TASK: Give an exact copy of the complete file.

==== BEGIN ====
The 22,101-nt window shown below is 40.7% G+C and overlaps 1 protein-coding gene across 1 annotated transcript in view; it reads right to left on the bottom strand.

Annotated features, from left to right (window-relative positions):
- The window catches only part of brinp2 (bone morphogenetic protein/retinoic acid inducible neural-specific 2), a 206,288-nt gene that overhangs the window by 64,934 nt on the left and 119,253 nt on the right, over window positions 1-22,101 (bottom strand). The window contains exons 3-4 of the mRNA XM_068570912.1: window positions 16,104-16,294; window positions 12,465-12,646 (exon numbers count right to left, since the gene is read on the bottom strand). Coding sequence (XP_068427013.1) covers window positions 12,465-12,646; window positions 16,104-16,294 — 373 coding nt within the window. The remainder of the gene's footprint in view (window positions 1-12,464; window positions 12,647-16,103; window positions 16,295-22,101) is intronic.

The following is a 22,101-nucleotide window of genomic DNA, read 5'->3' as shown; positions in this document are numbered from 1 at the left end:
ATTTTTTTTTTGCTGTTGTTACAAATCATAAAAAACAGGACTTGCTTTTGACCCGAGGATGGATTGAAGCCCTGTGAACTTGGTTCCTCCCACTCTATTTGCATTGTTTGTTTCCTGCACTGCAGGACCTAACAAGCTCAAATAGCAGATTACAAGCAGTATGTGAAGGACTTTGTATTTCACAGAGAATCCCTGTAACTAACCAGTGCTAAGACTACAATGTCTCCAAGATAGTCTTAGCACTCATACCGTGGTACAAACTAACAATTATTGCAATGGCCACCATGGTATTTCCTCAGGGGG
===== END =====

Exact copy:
The 22,101-nt window shown below is 40.7% G+C and overlaps 1 protein-coding gene across 1 annotated transcript in view; it reads right to left on the bottom strand.

Annotated features, from left to right (window-relative positions):
- The window catches only part of brinp2 (bone morphogenetic protein/retinoic acid inducible neural-specific 2), a 206,288-nt gene that overhangs the window by 64,934 nt on the left and 119,253 nt on the right, over window positions 1-22,101 (bottom strand). The window contains exons 3-4 of the mRNA XM_068570912.1: window positions 16,104-16,294; window positions 12,465-12,646 (exon numbers count right to left, since the gene is read on the bottom strand). Coding sequence (XP_068427013.1) covers window positions 12,465-12,646; window positions 16,104-16,294 — 373 coding nt within the window. The remainder of the gene's footprint in view (window positions 1-12,464; window positions 12,647-16,103; window positions 16,295-22,101) is intronic.

The following is a 22,101-nucleotide window of genomic DNA, read 5'->3' as shown; positions in this document are numbered from 1 at the left end:
ATTTTTTTTTTGCTGTTGTTACAAATCATAAAAAACAGGACTTGCTTTTGACCCGAGGATGGATTGAAGCCCTGTGAACTTGGTTCCTCCCACTCTATTTGCATTGTTTGTTTCCTGCACTGCAGGACCTAACAAGCTCAAATAGCAGATTACAAGCAGTATGTGAAGGACTTTGTATTTCACAGAGAATCCCTGTAACTAACCAGTGCTAAGACTACAATGTCTCCAAGATAGTCTTAGCACTCATACCGTGGTACAAACTAACAATTATTGCAATGGCCACCATGGTATTTCCTCAGGGGG